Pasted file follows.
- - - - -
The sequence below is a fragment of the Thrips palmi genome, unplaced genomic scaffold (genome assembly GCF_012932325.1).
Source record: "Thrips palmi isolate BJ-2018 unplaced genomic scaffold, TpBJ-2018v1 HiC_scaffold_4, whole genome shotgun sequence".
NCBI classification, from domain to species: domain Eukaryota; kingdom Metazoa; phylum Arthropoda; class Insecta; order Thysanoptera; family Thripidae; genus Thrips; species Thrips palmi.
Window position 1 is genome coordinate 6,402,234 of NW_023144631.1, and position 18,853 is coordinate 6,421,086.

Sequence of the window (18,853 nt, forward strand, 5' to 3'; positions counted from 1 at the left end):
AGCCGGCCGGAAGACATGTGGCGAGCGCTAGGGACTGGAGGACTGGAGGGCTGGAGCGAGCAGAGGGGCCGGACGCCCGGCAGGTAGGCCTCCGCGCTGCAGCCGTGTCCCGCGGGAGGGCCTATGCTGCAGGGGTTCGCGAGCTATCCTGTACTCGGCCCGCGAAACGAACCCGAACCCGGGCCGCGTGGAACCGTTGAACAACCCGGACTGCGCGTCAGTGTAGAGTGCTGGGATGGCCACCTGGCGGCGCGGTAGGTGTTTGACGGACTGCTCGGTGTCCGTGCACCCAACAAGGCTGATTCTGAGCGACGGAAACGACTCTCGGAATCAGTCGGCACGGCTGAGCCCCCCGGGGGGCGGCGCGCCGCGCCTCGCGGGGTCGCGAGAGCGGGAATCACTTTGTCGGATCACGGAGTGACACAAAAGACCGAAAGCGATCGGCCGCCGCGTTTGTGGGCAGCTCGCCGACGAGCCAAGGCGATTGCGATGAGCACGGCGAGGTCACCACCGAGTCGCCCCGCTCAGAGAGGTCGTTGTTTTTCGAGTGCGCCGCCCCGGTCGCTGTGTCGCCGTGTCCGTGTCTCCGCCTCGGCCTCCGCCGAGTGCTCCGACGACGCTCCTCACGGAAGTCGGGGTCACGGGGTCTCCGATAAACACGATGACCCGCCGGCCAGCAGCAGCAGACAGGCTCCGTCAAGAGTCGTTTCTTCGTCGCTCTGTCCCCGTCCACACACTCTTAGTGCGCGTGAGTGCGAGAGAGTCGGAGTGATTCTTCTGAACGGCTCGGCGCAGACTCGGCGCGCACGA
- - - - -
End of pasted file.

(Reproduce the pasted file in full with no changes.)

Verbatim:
The sequence below is a fragment of the Thrips palmi genome, unplaced genomic scaffold (genome assembly GCF_012932325.1).
Source record: "Thrips palmi isolate BJ-2018 unplaced genomic scaffold, TpBJ-2018v1 HiC_scaffold_4, whole genome shotgun sequence".
NCBI classification, from domain to species: domain Eukaryota; kingdom Metazoa; phylum Arthropoda; class Insecta; order Thysanoptera; family Thripidae; genus Thrips; species Thrips palmi.
Window position 1 is genome coordinate 6,402,234 of NW_023144631.1, and position 18,853 is coordinate 6,421,086.

Sequence of the window (18,853 nt, forward strand, 5' to 3'; positions counted from 1 at the left end):
AGCCGGCCGGAAGACATGTGGCGAGCGCTAGGGACTGGAGGACTGGAGGGCTGGAGCGAGCAGAGGGGCCGGACGCCCGGCAGGTAGGCCTCCGCGCTGCAGCCGTGTCCCGCGGGAGGGCCTATGCTGCAGGGGTTCGCGAGCTATCCTGTACTCGGCCCGCGAAACGAACCCGAACCCGGGCCGCGTGGAACCGTTGAACAACCCGGACTGCGCGTCAGTGTAGAGTGCTGGGATGGCCACCTGGCGGCGCGGTAGGTGTTTGACGGACTGCTCGGTGTCCGTGCACCCAACAAGGCTGATTCTGAGCGACGGAAACGACTCTCGGAATCAGTCGGCACGGCTGAGCCCCCCGGGGGGCGGCGCGCCGCGCCTCGCGGGGTCGCGAGAGCGGGAATCACTTTGTCGGATCACGGAGTGACACAAAAGACCGAAAGCGATCGGCCGCCGCGTTTGTGGGCAGCTCGCCGACGAGCCAAGGCGATTGCGATGAGCACGGCGAGGTCACCACCGAGTCGCCCCGCTCAGAGAGGTCGTTGTTTTTCGAGTGCGCCGCCCCGGTCGCTGTGTCGCCGTGTCCGTGTCTCCGCCTCGGCCTCCGCCGAGTGCTCCGACGACGCTCCTCACGGAAGTCGGGGTCACGGGGTCTCCGATAAACACGATGACCCGCCGGCCAGCAGCAGCAGACAGGCTCCGTCAAGAGTCGTTTCTTCGTCGCTCTGTCCCCGTCCACACACTCTTAGTGCGCGTGAGTGCGAGAGAGTCGGAGTGATTCTTCTGAACGGCTCGGCGCAGACTCGGCGCGCACGA